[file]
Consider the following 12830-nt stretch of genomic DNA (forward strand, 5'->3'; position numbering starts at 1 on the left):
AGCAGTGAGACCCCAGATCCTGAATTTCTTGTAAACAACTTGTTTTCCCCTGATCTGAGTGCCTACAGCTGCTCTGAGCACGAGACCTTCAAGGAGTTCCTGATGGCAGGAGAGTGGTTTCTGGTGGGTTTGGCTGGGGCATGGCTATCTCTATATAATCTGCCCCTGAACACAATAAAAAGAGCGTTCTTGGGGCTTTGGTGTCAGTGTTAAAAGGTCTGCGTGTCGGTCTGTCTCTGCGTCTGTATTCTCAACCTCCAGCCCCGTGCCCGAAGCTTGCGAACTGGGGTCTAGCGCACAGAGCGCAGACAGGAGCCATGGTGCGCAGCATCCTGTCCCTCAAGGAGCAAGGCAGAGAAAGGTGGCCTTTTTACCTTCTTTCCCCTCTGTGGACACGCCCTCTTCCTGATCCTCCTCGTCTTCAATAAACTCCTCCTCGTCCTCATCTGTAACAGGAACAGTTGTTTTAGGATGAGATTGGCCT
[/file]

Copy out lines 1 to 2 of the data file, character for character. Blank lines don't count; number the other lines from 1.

Consider the following 12830-nt stretch of genomic DNA (forward strand, 5'->3'; position numbering starts at 1 on the left):
AGCAGTGAGACCCCAGATCCTGAATTTCTTGTAAACAACTTGTTTTCCCCTGATCTGAGTGCCTACAGCTGCTCTGAGCACGAGACCTTCAAGGAGTTCCTGATGGCAGGAGAGTGGTTTCTGGTGGGTTTGGCTGGGGCATGGCTATCTCTATATAATCTGCCCCTGAACACAATAAAAAGAGCGTTCTTGGGGCTTTGGTGTCAGTGTTAAAAGGTCTGCGTGTCGGTCTGTCTCTGCGTCTGTATTCTCAACCTCCAGCCCCGTGCCCGAAGCTTGCGAACTGGGGTCTAGCGCACAGAGCGCAGACAGGAGCCATGGTGCGCAGCATCCTGTCCCTCAAGGAGCAAGGCAGAGAAAGGTGGCCTTTTTACCTTCTTTCCCCTCTGTGGACACGCCCTCTTCCTGATCCTCCTCGTCTTCAATAAACTCCTCCTCGTCCTCATCTGTAACAGGAACAGTTGTTTTAGGATGAGATTGGCCT